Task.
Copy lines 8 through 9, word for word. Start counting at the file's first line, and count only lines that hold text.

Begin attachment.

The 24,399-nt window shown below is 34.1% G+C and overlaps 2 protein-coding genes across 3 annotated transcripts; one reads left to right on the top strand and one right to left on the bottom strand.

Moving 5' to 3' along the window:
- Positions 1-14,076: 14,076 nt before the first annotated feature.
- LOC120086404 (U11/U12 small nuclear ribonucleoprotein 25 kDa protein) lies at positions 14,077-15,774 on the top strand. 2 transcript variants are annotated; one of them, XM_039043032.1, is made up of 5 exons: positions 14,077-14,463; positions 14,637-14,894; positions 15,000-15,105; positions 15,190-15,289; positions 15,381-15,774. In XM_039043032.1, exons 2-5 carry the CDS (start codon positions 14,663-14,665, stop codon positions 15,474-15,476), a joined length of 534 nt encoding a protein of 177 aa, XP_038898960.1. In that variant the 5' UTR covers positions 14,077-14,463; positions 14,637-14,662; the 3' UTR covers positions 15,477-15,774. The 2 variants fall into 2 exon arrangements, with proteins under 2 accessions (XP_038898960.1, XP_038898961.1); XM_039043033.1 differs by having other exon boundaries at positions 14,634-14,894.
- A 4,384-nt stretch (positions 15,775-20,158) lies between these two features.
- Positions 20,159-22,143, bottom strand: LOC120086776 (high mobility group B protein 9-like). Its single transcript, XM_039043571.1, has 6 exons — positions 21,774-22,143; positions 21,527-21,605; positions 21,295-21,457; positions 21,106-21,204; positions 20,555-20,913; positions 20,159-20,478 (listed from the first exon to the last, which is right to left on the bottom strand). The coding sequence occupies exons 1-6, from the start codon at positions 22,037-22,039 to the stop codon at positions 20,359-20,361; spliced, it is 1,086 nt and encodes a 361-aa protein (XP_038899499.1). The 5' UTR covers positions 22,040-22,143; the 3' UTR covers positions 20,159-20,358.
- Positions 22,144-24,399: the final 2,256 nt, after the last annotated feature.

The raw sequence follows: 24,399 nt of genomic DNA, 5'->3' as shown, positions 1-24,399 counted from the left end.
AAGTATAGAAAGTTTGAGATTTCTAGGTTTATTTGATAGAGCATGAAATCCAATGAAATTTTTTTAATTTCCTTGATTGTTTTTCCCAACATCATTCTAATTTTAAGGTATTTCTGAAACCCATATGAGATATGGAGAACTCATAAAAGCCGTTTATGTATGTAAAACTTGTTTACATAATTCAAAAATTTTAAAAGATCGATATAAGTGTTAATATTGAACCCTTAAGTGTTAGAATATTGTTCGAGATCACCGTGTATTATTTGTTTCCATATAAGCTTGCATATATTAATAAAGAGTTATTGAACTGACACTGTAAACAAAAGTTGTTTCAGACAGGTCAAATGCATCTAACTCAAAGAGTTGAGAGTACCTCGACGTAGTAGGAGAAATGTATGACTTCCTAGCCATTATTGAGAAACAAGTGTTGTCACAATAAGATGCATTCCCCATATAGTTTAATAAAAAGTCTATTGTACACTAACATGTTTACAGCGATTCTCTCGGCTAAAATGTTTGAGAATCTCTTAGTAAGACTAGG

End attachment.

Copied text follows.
The raw sequence follows: 24,399 nt of genomic DNA, 5'->3' as shown, positions 1-24,399 counted from the left end.
AAGTATAGAAAGTTTGAGATTTCTAGGTTTATTTGATAGAGCATGAAATCCAATGAAATTTTTTTAATTTCCTTGATTGTTTTTCCCAACATCATTCTAATTTTAAGGTATTTCTGAAACCCATATGAGATATGGAGAACTCATAAAAGCCGTTTATGTATGTAAAACTTGTTTACATAATTCAAAAATTTTAAAAGATCGATATAAGTGTTAATATTGAACCCTTAAGTGTTAGAATATTGTTCGAGATCACCGTGTATTATTTGTTTCCATATAAGCTTGCATATATTAATAAAGAGTTATTGAACTGACACTGTAAACAAAAGTTGTTTCAGACAGGTCAAATGCATCTAACTCAAAGAGTTGAGAGTACCTCGACGTAGTAGGAGAAATGTATGACTTCCTAGCCATTATTGAGAAACAAGTGTTGTCACAATAAGATGCATTCCCCATATAGTTTAATAAAAAGTCTATTGTACACTAACATGTTTACAGCGATTCTCTCGGCTAAAATGTTTGAGAATCTCTTAGTAAGACTAGG